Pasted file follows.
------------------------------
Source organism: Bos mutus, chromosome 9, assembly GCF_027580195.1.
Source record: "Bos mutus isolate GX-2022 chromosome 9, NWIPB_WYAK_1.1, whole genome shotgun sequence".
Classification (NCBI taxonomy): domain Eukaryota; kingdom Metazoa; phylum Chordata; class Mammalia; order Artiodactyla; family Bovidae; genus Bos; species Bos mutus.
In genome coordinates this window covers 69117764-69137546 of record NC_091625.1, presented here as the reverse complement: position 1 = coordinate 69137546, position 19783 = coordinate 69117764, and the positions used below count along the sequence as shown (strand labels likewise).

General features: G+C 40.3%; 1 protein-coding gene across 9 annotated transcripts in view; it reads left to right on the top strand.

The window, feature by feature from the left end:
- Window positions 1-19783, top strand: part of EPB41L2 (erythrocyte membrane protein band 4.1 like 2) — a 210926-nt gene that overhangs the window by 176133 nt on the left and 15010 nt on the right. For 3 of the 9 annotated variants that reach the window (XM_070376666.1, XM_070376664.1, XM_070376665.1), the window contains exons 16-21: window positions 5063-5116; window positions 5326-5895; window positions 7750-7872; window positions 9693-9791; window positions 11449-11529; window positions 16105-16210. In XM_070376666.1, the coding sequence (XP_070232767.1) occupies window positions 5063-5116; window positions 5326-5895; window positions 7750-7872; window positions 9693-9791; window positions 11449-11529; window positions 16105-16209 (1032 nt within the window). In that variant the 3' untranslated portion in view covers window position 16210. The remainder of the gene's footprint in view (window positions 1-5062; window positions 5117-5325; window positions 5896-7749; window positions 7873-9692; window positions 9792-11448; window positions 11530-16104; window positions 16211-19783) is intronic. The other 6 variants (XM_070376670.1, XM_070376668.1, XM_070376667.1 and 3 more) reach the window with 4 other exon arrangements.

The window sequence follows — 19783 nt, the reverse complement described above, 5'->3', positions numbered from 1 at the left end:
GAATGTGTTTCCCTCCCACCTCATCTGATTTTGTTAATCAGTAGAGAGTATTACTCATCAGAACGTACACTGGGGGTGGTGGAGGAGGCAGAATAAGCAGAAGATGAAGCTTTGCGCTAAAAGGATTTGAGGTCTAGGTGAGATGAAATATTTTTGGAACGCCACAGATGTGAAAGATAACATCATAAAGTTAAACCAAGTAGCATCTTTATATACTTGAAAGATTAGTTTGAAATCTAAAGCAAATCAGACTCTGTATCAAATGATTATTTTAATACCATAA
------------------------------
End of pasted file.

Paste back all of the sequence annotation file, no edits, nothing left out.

Source organism: Bos mutus, chromosome 9, assembly GCF_027580195.1.
Source record: "Bos mutus isolate GX-2022 chromosome 9, NWIPB_WYAK_1.1, whole genome shotgun sequence".
Classification (NCBI taxonomy): domain Eukaryota; kingdom Metazoa; phylum Chordata; class Mammalia; order Artiodactyla; family Bovidae; genus Bos; species Bos mutus.
In genome coordinates this window covers 69117764-69137546 of record NC_091625.1, presented here as the reverse complement: position 1 = coordinate 69137546, position 19783 = coordinate 69117764, and the positions used below count along the sequence as shown (strand labels likewise).

General features: G+C 40.3%; 1 protein-coding gene across 9 annotated transcripts in view; it reads left to right on the top strand.

The window, feature by feature from the left end:
- Window positions 1-19783, top strand: part of EPB41L2 (erythrocyte membrane protein band 4.1 like 2) — a 210926-nt gene that overhangs the window by 176133 nt on the left and 15010 nt on the right. For 3 of the 9 annotated variants that reach the window (XM_070376666.1, XM_070376664.1, XM_070376665.1), the window contains exons 16-21: window positions 5063-5116; window positions 5326-5895; window positions 7750-7872; window positions 9693-9791; window positions 11449-11529; window positions 16105-16210. In XM_070376666.1, the coding sequence (XP_070232767.1) occupies window positions 5063-5116; window positions 5326-5895; window positions 7750-7872; window positions 9693-9791; window positions 11449-11529; window positions 16105-16209 (1032 nt within the window). In that variant the 3' untranslated portion in view covers window position 16210. The remainder of the gene's footprint in view (window positions 1-5062; window positions 5117-5325; window positions 5896-7749; window positions 7873-9692; window positions 9792-11448; window positions 11530-16104; window positions 16211-19783) is intronic. The other 6 variants (XM_070376670.1, XM_070376668.1, XM_070376667.1 and 3 more) reach the window with 4 other exon arrangements.

The window sequence follows — 19783 nt, the reverse complement described above, 5'->3', positions numbered from 1 at the left end:
GAATGTGTTTCCCTCCCACCTCATCTGATTTTGTTAATCAGTAGAGAGTATTACTCATCAGAACGTACACTGGGGGTGGTGGAGGAGGCAGAATAAGCAGAAGATGAAGCTTTGCGCTAAAAGGATTTGAGGTCTAGGTGAGATGAAATATTTTTGGAACGCCACAGATGTGAAAGATAACATCATAAAGTTAAACCAAGTAGCATCTTTATATACTTGAAAGATTAGTTTGAAATCTAAAGCAAATCAGACTCTGTATCAAATGATTATTTTAATACCATAA